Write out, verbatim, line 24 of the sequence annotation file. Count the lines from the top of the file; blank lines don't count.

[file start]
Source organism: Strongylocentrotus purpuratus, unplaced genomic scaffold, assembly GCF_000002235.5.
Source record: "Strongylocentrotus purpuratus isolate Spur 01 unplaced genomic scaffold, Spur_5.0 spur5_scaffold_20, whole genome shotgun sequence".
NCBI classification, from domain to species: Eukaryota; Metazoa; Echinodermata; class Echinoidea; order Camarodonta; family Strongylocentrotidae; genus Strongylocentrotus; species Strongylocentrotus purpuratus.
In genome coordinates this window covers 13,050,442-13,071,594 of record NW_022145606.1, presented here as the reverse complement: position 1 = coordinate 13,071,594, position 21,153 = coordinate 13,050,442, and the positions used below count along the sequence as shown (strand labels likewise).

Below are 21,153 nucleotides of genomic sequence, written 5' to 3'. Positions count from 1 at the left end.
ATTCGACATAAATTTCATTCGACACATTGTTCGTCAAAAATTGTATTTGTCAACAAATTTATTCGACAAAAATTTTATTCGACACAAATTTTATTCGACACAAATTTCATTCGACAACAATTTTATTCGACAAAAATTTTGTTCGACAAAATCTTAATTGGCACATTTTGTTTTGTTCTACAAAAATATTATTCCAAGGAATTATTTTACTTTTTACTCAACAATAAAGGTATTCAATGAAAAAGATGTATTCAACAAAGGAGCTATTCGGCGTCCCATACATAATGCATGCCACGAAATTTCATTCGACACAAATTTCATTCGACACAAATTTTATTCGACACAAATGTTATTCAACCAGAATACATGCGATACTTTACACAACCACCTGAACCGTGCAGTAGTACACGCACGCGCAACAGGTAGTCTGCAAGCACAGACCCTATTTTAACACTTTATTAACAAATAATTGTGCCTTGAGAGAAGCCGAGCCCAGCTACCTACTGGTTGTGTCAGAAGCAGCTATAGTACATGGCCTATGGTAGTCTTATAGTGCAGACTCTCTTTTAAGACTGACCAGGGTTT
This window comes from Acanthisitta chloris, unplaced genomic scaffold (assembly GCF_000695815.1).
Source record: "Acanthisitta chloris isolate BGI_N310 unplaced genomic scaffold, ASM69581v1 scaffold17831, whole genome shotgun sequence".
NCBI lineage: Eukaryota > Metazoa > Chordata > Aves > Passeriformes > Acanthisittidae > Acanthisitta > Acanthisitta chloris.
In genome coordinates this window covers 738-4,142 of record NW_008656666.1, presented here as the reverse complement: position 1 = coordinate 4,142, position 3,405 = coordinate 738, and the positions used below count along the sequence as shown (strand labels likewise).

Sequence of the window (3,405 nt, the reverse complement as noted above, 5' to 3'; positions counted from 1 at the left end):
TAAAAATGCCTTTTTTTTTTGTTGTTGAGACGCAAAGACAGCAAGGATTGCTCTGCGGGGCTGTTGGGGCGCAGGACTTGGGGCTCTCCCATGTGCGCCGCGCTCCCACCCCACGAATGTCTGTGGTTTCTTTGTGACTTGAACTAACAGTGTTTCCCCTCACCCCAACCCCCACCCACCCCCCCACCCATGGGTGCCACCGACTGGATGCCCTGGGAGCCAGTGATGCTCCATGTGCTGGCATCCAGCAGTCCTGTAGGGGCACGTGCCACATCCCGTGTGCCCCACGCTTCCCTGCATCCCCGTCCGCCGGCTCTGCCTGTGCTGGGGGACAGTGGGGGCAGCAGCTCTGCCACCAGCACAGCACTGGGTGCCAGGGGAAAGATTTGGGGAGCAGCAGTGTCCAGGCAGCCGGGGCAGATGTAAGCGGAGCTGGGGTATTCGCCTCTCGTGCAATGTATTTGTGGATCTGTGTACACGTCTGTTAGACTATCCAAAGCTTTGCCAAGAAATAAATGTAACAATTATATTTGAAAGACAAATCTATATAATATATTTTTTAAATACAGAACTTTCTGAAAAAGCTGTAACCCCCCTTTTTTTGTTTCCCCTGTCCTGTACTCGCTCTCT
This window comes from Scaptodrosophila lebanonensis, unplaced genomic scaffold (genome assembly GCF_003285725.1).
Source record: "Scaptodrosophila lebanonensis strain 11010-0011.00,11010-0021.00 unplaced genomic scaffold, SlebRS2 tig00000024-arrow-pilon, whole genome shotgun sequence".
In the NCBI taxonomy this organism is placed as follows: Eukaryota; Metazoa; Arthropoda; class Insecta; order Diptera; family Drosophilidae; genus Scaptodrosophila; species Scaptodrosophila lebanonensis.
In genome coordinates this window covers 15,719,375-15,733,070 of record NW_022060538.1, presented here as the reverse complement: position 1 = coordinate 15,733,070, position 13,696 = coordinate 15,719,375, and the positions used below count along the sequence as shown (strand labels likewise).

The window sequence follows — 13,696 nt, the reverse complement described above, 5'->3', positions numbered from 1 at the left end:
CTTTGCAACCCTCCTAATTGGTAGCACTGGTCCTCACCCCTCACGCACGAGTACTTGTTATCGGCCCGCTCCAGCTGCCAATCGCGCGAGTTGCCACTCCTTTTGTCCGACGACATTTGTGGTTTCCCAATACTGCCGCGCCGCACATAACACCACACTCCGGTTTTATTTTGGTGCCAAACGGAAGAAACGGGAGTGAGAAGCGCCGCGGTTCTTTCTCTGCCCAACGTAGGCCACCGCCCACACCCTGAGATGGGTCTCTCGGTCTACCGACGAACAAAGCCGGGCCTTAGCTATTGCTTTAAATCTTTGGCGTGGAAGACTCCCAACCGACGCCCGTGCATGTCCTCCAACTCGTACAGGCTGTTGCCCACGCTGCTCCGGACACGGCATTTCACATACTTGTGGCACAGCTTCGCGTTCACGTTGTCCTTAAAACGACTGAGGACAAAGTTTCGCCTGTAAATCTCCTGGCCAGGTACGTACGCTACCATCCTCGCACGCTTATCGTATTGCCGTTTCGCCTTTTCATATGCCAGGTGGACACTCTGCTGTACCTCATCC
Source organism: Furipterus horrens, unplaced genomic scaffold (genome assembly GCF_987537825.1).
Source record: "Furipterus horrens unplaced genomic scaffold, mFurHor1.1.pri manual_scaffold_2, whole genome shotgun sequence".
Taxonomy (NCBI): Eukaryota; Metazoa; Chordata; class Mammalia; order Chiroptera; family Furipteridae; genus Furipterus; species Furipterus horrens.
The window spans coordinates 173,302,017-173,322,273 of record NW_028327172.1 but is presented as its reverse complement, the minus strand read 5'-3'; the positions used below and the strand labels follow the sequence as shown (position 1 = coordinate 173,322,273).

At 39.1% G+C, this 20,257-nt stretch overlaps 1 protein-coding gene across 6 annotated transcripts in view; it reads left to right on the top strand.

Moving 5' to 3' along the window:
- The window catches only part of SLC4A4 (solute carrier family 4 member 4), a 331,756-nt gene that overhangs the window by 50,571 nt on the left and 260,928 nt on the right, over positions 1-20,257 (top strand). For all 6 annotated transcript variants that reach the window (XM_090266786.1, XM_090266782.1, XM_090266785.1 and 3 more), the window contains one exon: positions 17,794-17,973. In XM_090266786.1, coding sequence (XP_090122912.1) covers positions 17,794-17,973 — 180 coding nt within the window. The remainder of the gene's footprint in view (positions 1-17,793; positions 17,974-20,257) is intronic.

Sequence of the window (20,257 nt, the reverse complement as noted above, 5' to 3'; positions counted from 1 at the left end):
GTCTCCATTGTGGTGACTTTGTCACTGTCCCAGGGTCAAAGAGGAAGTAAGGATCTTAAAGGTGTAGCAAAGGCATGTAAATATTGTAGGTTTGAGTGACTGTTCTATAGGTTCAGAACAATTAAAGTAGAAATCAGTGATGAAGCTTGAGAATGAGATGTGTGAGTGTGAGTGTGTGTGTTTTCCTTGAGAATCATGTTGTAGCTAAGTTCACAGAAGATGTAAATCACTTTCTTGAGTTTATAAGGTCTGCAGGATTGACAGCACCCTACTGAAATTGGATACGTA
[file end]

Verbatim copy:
Moving 5' to 3' along the window: